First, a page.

For data engineers and analysts, it’s pretty common to get questions about missing or incorrect data.
“Hey Data Engineer, there’s an issue with the data – I expect numbers at least 20% higher than what our reporting tools show. Can you take a look?”
If you’ve ever been responsible for a Business Intelligence pipeline, you’ve gotten this call. Many, many times. There are a variety of outcomes, listed here in order of increasing difficulty to solve:
- The end-user is incorrect about their intuition, and the data value really is correct
- The end-user wrote a badly formatted query against your data or a query that contained incorrect assumptions
- There’s been a delay in the analytics pipeline
- There’s a bug in the Data Engineering team’s ETL code
- There’s an issue with the source data your BI pipeline is pulling from
The first step is to make sure the problem is not a simple end-user error and that the data is fresh. If it’s neither, you should start debugging your business logic, which is often very painful.
Luckily for us, we are data engineers in a special time. We can take a drastic solution to make sure the question of “how fresh is this data?” never bothers us again:
Every piece of data in your data warehouse or data lake should include a timestamp specifically telling you when that piece of data was last synced from its source of truth.
I don’t just mean that you should have a “created” or “updated” timestamp in your main product database – that’s pretty standard practice these days. Instead, I mean that yet another timestamp, while it might seem excessive at first, can save you a lot of time. This timestamp represents the time at which you synced the data from your product database into your data warehouse.
Let’s look at what’s changed to make it worth adding yet another column. The tradeoff here is spending some disk space, in return for answering the “how fresh is this data?” question immediately at debug time.
Data engineering has been around for a long time (over half a century!). Recently, there have been two trends which make our lives easier:
- The cost of data storage has fallen through the floor
- Columnar-based storage engines like AWS Redshift have become more mainstream
This changes the math – it’s now cheaper to store timestamp metadata than it is for you to spend time debugging timing errors.
How does it work?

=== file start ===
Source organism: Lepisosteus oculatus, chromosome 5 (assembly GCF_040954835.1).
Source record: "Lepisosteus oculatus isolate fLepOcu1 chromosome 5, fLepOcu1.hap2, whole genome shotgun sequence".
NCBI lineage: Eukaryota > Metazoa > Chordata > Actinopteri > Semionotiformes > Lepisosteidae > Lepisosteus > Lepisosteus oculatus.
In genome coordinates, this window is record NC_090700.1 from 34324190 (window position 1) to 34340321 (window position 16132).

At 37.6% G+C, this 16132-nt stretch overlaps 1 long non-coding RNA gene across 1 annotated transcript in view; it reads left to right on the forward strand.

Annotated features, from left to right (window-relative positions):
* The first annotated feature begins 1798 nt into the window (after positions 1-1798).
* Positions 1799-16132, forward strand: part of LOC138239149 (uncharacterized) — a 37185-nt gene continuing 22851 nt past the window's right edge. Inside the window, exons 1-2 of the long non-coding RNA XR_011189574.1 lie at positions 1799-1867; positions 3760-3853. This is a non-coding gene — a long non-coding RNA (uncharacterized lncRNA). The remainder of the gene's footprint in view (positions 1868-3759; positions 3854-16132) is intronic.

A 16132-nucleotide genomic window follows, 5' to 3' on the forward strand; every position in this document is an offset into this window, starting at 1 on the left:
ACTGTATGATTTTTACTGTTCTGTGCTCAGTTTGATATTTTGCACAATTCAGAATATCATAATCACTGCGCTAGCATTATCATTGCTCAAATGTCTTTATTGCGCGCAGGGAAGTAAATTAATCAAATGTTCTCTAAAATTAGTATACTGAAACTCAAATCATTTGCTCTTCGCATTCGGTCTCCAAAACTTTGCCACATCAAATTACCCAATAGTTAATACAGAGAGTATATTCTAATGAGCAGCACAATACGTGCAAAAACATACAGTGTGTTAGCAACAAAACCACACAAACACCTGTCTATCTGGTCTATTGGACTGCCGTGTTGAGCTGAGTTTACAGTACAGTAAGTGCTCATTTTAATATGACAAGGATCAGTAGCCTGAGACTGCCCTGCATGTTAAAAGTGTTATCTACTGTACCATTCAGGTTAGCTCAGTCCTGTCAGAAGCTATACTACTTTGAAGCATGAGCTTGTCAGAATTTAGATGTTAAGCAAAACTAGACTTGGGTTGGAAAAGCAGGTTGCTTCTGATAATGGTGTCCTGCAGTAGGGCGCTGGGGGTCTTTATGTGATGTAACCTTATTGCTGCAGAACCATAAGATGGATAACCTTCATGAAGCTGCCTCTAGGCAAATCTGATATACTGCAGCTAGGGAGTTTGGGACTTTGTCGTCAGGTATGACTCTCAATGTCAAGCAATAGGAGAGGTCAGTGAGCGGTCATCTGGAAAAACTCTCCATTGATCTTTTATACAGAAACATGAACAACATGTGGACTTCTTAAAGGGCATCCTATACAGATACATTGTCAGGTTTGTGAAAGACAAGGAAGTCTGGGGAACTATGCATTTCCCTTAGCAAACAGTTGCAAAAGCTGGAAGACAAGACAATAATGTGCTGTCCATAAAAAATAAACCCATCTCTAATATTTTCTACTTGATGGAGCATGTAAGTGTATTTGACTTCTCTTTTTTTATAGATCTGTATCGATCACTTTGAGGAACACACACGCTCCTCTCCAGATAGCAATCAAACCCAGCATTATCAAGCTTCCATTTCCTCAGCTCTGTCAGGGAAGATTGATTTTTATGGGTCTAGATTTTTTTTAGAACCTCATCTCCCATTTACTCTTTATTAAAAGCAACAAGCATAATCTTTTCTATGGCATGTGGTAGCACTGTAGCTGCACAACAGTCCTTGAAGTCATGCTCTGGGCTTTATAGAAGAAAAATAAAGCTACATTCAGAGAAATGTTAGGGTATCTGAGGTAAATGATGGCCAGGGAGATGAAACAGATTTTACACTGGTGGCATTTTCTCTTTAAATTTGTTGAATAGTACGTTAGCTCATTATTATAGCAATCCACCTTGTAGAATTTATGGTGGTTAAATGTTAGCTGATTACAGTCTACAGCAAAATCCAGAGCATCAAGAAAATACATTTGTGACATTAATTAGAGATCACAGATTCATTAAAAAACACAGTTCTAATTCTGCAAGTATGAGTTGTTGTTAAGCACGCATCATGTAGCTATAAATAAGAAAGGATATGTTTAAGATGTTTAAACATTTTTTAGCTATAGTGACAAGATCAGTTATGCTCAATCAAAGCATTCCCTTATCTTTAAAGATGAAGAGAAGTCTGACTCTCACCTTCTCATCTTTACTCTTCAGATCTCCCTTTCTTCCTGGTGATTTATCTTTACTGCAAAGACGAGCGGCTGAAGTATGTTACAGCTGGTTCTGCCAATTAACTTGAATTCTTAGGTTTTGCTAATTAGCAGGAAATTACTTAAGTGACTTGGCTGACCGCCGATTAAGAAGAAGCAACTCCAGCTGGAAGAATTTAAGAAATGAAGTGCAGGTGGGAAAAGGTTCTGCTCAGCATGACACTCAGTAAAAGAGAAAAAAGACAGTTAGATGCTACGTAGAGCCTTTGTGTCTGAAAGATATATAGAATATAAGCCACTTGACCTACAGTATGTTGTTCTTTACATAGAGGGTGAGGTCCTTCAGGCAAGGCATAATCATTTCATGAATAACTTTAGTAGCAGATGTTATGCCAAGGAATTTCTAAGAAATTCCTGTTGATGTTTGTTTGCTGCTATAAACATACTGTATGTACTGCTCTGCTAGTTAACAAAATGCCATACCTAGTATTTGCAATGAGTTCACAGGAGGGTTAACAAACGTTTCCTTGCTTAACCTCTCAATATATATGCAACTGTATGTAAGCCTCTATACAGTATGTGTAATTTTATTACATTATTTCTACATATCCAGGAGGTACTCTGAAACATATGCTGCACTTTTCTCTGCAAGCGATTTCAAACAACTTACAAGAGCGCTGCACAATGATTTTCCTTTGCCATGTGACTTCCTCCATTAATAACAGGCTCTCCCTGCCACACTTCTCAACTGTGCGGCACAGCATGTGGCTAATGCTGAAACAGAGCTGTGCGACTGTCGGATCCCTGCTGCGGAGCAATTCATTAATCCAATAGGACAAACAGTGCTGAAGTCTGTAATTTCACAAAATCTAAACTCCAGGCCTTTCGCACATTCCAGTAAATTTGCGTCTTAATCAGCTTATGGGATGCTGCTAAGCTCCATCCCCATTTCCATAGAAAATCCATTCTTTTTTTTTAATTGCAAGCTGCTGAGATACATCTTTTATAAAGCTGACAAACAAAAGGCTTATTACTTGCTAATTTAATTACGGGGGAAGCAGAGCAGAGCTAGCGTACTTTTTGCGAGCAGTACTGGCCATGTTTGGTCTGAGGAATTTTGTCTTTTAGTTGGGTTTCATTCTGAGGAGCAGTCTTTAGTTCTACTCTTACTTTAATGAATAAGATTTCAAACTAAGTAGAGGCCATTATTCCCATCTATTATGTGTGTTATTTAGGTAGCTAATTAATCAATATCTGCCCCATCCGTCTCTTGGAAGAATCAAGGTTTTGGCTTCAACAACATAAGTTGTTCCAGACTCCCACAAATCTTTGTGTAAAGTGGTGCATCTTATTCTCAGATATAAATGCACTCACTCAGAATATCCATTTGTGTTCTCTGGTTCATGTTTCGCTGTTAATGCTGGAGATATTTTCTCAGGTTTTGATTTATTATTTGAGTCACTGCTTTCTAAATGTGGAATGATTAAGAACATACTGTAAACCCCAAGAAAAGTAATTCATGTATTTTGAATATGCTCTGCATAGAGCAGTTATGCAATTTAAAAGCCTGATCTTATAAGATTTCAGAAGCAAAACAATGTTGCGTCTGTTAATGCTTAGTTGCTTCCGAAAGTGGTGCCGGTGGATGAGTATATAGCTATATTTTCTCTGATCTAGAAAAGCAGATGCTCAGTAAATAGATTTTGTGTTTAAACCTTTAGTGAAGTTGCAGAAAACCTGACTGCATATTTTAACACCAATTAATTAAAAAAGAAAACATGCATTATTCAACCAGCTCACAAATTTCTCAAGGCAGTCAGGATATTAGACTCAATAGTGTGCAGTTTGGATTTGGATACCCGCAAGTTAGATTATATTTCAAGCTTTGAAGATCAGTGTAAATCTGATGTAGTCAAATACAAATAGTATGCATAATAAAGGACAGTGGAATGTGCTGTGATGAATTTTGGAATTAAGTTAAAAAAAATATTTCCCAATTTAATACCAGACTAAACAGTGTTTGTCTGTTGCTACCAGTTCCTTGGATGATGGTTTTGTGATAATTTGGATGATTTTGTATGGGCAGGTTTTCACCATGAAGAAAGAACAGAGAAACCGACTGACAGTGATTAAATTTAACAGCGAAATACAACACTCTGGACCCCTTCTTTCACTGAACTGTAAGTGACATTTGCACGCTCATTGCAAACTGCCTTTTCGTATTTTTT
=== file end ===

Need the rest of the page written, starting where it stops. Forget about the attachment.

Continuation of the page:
Whenever you have a row in a table, you should have both an “ETL created time”, and if the data can be updated, an “ETL updated time” as well. This is in addition to other timestamps that might already exist in the data.
As an example, imagine we have a “users” table in our product. Whenever we sync a row from that table into our data warehouse, we should update an “_etl_record_timestamp” field, recording when we’ve synced the user over.
Even if this row already has a ‘created’ time corresponding to when the user was created in the product, we should still tag when the BI pipeline synced it. We need the log of when our data warehouse last synced the user, not just when the product initially created or last updated the user.
One decision is whether to set the same timestamp (for instance, when the sync job started running) for all rows, or be even more explicit and set the exact time the job inserted a row. At Clever, we’ve generally gone with just one timestamp as it’s easier to query and reason about, and compresses better. However if your jobs take many minutes or hours, you should revisit this choice.
Clever’s Timestamp Toolkit
We use a few tools to automate snapshotting and adding timestamps. Most of these are OSS, so please use if it makes sense for you!
We created a worker that takes files from Amazon’s s3 service and loads them into Redshift. It uses timestamps as a verification tool. For instance, if we accidentally run a job that would load data into Redshift that’s older than what exists currently, then s3-to-redshift will error. It actually handles timestamps in an even more sophisticated way so that we can support historical views of our data, but more on that in a future blog post…
We use MongoDB for our main product databases. Our data engineering team needs to take that product data and put it into our data warehouse. Mongo-to-s3 takes a config file and performs a snapshot of a MongoDB collection into Amazon’s s3 file storage platform. The worker also flattens JSON objects, filter out sensitive information, and other simple transformations. This data can then be easily loaded into our Amazon Redshift cluster – we use another tool called ‘s3-to-redshift’ to perform this step.